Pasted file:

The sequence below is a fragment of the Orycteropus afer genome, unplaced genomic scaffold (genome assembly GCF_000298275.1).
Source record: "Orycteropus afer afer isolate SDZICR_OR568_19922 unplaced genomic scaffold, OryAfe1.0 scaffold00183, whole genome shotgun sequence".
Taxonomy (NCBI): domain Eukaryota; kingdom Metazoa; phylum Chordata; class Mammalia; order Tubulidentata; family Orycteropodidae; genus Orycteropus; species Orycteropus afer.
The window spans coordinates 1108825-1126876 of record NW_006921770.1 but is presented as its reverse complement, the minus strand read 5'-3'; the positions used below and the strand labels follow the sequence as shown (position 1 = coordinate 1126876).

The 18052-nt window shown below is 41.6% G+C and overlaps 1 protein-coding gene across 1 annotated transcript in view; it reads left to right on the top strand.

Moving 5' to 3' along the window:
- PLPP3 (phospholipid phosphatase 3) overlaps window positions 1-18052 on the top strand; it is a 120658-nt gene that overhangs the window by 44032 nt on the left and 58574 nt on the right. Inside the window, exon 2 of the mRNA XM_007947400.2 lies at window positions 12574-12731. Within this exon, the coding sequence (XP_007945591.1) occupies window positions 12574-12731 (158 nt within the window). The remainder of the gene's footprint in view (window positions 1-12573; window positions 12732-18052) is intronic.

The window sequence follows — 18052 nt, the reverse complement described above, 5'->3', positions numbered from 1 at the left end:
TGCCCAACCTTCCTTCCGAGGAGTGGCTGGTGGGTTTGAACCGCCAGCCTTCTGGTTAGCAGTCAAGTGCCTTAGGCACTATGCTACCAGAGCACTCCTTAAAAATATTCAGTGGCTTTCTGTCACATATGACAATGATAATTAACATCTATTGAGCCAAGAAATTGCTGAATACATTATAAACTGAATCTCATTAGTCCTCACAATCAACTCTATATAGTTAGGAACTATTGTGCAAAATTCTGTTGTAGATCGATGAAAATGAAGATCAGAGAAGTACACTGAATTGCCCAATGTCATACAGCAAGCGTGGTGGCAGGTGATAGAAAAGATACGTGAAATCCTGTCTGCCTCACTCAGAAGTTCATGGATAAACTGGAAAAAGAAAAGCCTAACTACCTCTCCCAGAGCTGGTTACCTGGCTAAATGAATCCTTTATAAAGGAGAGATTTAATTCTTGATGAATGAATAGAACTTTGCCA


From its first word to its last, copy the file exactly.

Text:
The sequence below is a fragment of the Orycteropus afer genome, unplaced genomic scaffold (genome assembly GCF_000298275.1).
Source record: "Orycteropus afer afer isolate SDZICR_OR568_19922 unplaced genomic scaffold, OryAfe1.0 scaffold00183, whole genome shotgun sequence".
Taxonomy (NCBI): domain Eukaryota; kingdom Metazoa; phylum Chordata; class Mammalia; order Tubulidentata; family Orycteropodidae; genus Orycteropus; species Orycteropus afer.
The window spans coordinates 1108825-1126876 of record NW_006921770.1 but is presented as its reverse complement, the minus strand read 5'-3'; the positions used below and the strand labels follow the sequence as shown (position 1 = coordinate 1126876).

The 18052-nt window shown below is 41.6% G+C and overlaps 1 protein-coding gene across 1 annotated transcript in view; it reads left to right on the top strand.

Moving 5' to 3' along the window:
- PLPP3 (phospholipid phosphatase 3) overlaps window positions 1-18052 on the top strand; it is a 120658-nt gene that overhangs the window by 44032 nt on the left and 58574 nt on the right. Inside the window, exon 2 of the mRNA XM_007947400.2 lies at window positions 12574-12731. Within this exon, the coding sequence (XP_007945591.1) occupies window positions 12574-12731 (158 nt within the window). The remainder of the gene's footprint in view (window positions 1-12573; window positions 12732-18052) is intronic.

The window sequence follows — 18052 nt, the reverse complement described above, 5'->3', positions numbered from 1 at the left end:
TGCCCAACCTTCCTTCCGAGGAGTGGCTGGTGGGTTTGAACCGCCAGCCTTCTGGTTAGCAGTCAAGTGCCTTAGGCACTATGCTACCAGAGCACTCCTTAAAAATATTCAGTGGCTTTCTGTCACATATGACAATGATAATTAACATCTATTGAGCCAAGAAATTGCTGAATACATTATAAACTGAATCTCATTAGTCCTCACAATCAACTCTATATAGTTAGGAACTATTGTGCAAAATTCTGTTGTAGATCGATGAAAATGAAGATCAGAGAAGTACACTGAATTGCCCAATGTCATACAGCAAGCGTGGTGGCAGGTGATAGAAAAGATACGTGAAATCCTGTCTGCCTCACTCAGAAGTTCATGGATAAACTGGAAAAAGAAAAGCCTAACTACCTCTCCCAGAGCTGGTTACCTGGCTAAATGAATCCTTTATAAAGGAGAGATTTAATTCTTGATGAATGAATAGAACTTTGCCA